In the modern world that we live in today, communication through social media platforms and instant messaging services have become somewhat of a requirement in the average person’s daily life.
We share our lives instantaneously with the push of a button and we discuss important matters over the phone that we may consider to be “sensitive” whether it be with family, friends, or clients.
This is done without much thought as to whether our images, messages, or phone calls have been recorded and shared with third parties.
When downloading any of these applications you are required to sign up and provide certain details such as your name, contact details, and profile picture before being able to use it. Furthermore, the application will require access to your contacts and media in order for you to connect with people, exchange messages, and make phone calls.
Before answering that question, we must first briefly discuss our rights when it comes to privacy.
Section 14 of the 1996 Constitution of the Republic of South Africa provides for an express, basic right to privacy and it states that:
“Everyone has the right to privacy, which includes the right not to have –
(d) the privacy of their communications infringed.”
Furthermore, we are also protected by legislation.
The Protection of Personal Information Act (POPI / POPIA)
The purpose of the POPI Act is to enforce the consequences should a company in South Africa not behave in a responsible way when they collect, process, store and share someone else’s personal information.
POPI Act will hold these companies accountable if they fail to comply with those principles and compromise or misuse your personal information. It should be noted that the POPI Act took effect on the 1st of July 2020 and enforcement will begin on the 1st of July 2021.
But if you have a Facebook account then you probably already shared a great deal of your life with the social platform, which means that if you aren’t phased by the new policy you aren’t particularly crazy either.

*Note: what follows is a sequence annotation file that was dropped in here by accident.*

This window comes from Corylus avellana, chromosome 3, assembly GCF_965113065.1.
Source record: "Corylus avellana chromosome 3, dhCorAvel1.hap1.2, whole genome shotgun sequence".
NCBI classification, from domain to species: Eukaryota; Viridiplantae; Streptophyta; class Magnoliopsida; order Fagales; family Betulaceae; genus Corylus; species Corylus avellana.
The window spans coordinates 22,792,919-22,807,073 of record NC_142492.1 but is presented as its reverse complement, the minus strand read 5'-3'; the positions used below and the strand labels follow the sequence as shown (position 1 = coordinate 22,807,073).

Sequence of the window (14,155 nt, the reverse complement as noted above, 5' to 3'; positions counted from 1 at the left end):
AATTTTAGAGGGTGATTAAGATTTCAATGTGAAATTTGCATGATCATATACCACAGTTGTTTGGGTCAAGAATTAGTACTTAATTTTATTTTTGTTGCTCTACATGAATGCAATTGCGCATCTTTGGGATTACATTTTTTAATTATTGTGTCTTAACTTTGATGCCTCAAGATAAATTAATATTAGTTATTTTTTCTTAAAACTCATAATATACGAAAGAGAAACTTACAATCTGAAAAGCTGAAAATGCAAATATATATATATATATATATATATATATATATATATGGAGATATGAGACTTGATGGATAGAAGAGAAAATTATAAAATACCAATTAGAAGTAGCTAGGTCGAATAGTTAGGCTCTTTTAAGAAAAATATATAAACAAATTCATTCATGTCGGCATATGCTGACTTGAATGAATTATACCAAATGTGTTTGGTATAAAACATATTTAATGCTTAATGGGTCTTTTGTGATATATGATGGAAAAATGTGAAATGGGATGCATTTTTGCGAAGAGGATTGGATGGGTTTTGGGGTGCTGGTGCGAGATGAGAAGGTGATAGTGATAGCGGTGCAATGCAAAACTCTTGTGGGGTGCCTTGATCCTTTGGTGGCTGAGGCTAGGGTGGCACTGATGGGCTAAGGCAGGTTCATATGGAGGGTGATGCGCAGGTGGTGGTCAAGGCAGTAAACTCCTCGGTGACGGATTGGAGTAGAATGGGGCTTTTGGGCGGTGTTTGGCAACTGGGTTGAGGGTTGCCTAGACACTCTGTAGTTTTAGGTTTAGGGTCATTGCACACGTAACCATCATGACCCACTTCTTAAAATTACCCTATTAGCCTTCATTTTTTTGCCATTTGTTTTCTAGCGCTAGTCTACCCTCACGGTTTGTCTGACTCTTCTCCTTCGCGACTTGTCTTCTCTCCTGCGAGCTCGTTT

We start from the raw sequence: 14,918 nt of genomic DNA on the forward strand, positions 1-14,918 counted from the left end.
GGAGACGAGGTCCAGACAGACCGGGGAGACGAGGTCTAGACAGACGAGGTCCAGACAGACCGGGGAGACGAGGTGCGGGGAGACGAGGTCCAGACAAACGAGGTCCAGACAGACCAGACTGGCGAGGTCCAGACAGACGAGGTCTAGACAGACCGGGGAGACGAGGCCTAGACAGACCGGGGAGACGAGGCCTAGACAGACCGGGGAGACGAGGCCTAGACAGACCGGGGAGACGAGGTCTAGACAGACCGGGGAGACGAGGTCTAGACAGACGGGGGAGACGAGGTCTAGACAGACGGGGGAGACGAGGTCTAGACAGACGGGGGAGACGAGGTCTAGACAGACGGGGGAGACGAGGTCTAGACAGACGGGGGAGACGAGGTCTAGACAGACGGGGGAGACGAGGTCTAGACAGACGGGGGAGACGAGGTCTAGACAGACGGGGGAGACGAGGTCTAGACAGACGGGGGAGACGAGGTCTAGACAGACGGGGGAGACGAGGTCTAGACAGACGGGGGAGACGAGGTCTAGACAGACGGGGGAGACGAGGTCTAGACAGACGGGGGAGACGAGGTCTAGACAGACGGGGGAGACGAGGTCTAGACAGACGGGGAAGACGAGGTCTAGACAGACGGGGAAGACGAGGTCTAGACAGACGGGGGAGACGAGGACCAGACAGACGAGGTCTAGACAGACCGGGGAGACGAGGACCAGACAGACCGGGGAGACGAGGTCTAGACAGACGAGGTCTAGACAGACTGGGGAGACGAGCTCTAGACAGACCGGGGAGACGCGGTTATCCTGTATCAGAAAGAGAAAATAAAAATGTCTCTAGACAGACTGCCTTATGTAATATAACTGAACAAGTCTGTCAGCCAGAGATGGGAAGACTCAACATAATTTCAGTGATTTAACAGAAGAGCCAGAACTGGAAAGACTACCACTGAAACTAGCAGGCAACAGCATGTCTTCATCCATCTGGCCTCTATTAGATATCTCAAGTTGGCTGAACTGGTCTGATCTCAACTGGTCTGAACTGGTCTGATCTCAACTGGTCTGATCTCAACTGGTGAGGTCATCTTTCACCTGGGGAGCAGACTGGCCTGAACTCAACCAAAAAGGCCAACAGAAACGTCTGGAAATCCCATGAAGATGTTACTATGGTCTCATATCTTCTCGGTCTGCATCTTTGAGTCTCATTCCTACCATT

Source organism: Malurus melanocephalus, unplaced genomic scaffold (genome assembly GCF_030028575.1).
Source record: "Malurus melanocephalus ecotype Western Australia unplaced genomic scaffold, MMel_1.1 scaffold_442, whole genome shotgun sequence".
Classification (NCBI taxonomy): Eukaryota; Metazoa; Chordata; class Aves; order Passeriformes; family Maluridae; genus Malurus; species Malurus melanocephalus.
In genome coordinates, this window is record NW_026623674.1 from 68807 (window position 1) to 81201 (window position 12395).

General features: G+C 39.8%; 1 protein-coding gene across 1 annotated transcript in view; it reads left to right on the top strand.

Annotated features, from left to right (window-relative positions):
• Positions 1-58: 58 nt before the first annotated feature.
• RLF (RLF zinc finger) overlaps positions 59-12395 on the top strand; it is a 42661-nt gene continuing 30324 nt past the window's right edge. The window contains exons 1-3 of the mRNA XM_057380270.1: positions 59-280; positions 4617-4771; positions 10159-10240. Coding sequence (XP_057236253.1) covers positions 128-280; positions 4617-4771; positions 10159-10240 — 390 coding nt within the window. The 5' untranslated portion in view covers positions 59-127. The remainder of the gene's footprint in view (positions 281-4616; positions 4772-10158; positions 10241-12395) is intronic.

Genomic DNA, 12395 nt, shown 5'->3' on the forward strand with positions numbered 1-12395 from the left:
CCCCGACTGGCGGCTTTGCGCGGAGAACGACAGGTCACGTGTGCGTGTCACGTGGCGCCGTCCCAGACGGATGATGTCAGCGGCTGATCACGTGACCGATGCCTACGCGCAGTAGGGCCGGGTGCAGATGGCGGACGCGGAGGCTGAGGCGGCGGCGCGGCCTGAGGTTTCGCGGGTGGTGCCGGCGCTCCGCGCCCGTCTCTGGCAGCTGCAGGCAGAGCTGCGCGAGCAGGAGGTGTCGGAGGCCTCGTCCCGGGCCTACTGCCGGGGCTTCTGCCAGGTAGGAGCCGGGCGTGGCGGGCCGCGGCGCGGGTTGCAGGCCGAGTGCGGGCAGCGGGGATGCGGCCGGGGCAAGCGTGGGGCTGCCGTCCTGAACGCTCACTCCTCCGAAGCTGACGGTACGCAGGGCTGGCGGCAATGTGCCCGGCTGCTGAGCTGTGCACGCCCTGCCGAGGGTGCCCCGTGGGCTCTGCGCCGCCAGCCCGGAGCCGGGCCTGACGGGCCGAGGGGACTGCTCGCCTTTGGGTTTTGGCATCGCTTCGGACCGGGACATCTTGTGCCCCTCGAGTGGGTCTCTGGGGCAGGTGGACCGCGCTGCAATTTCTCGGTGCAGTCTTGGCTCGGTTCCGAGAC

WhatsApp released a new FAQ page solely to address users’ concerns in response to this. In a nutshell, they reassure us of the following:
- The new policy update is related to optional business features on WhatsApp. It provides further transparency about how they collect and use data.
- WhatsApp cannot see our personal messages or hear our calls, and neither can Facebook.
- WhatsApp do not keep logs of who we call or message.
- They do not share our contacts with Facebook and cannot see our shared location and neither can Facebook.
- Groups on WhatsApp remain private.
- We can set our messages to disappear from chats after we send them.
- We can download all information about our account within the app.
It is therefore clear that we shouldn’t be too concerned with WhatsApp’s new policy. Safeguards have been put in place to prevent our information from being shared. Furthermore, should our information be shared illegally we will have a legal right to sue them in court.
Should you switch to Telegram or Signal
If you still feel insecure about continuing to make use of WhatsApp then there are two alternatives that you can start using today. Which one you choose is entirely up to you but keep reading so that you can make an informed decision.
Telegram private groups can have up to 200,000 members. That in itself is good enough of a reason to make the switch to Telegram.
Therefore, we can safely say that in actual fact when it comes to data sharing, Telegram and WhatsApp are fairly similar.
Signal has been hailed the safest messaging app available today as it uses the open-source Signal Protocol to implement end-to-end encryption. What that means is that all messages are encrypted and they cannot see our messages or phone calls.
However, WhatsApp and Telegram also make use of end-to-end encryption so that in itself shouldn’t be the only reason why you make the change to Signal.
Further, Signal has a few features that makes it stand out from the other 2. One of those features is something called Screen Security. You can go to your privacy settings and enable Screen Security, which will block other apps on your phone from taking screenshots of your chats on Signal.
In conclusion, it seems like Signal might be one of the safest options when it comes to the protection of your information. With that being said, you do carry the risk of having your information shared no matter which social media platform you use, and the best way to guarantee your safety is to disconnect from them all. While you’re at it, build a home somewhere deep in the woods away from civilization.
Article written by Husain Shaik, candidate attorney at Faure & Faure Inc. For more information, email firstname.lastname@example.org.